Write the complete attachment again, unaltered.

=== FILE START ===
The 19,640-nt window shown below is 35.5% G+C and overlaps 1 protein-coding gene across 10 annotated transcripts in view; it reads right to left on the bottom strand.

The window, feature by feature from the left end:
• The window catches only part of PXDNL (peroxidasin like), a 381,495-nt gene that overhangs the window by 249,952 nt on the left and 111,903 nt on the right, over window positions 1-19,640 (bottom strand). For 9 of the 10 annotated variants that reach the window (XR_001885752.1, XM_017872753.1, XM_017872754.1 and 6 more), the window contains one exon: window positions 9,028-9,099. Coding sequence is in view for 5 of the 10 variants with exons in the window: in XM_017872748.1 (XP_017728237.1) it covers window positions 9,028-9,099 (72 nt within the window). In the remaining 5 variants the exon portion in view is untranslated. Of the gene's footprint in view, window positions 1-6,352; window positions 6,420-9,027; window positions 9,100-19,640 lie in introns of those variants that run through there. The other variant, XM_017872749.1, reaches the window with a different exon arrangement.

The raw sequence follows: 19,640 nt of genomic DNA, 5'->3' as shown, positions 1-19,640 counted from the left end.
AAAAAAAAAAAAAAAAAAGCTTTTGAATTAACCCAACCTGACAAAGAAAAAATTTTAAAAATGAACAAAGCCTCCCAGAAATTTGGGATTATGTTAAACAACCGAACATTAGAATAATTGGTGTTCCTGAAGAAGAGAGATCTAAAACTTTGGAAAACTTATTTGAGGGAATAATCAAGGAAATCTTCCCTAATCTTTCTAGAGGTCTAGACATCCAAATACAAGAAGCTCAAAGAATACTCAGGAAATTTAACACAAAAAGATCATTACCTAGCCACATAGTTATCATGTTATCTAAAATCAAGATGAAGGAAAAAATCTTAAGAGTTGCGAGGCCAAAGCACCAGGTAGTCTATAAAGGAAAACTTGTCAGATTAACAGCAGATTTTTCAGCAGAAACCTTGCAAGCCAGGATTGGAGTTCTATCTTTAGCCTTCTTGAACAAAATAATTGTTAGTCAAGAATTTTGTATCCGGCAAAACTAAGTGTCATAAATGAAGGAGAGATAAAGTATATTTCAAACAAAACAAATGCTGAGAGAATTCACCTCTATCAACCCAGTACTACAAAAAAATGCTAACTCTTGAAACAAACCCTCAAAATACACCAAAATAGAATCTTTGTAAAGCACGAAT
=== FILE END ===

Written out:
The 19,640-nt window shown below is 35.5% G+C and overlaps 1 protein-coding gene across 10 annotated transcripts in view; it reads right to left on the bottom strand.

The window, feature by feature from the left end:
• The window catches only part of PXDNL (peroxidasin like), a 381,495-nt gene that overhangs the window by 249,952 nt on the left and 111,903 nt on the right, over window positions 1-19,640 (bottom strand). For 9 of the 10 annotated variants that reach the window (XR_001885752.1, XM_017872753.1, XM_017872754.1 and 6 more), the window contains one exon: window positions 9,028-9,099. Coding sequence is in view for 5 of the 10 variants with exons in the window: in XM_017872748.1 (XP_017728237.1) it covers window positions 9,028-9,099 (72 nt within the window). In the remaining 5 variants the exon portion in view is untranslated. Of the gene's footprint in view, window positions 1-6,352; window positions 6,420-9,027; window positions 9,100-19,640 lie in introns of those variants that run through there. The other variant, XM_017872749.1, reaches the window with a different exon arrangement.

The raw sequence follows: 19,640 nt of genomic DNA, 5'->3' as shown, positions 1-19,640 counted from the left end.
AAAAAAAAAAAAAAAAAAGCTTTTGAATTAACCCAACCTGACAAAGAAAAAATTTTAAAAATGAACAAAGCCTCCCAGAAATTTGGGATTATGTTAAACAACCGAACATTAGAATAATTGGTGTTCCTGAAGAAGAGAGATCTAAAACTTTGGAAAACTTATTTGAGGGAATAATCAAGGAAATCTTCCCTAATCTTTCTAGAGGTCTAGACATCCAAATACAAGAAGCTCAAAGAATACTCAGGAAATTTAACACAAAAAGATCATTACCTAGCCACATAGTTATCATGTTATCTAAAATCAAGATGAAGGAAAAAATCTTAAGAGTTGCGAGGCCAAAGCACCAGGTAGTCTATAAAGGAAAACTTGTCAGATTAACAGCAGATTTTTCAGCAGAAACCTTGCAAGCCAGGATTGGAGTTCTATCTTTAGCCTTCTTGAACAAAATAATTGTTAGTCAAGAATTTTGTATCCGGCAAAACTAAGTGTCATAAATGAAGGAGAGATAAAGTATATTTCAAACAAAACAAATGCTGAGAGAATTCACCTCTATCAACCCAGTACTACAAAAAAATGCTAACTCTTGAAACAAACCCTCAAAATACACCAAAATAGAATCTTTGTAAAGCACGAAT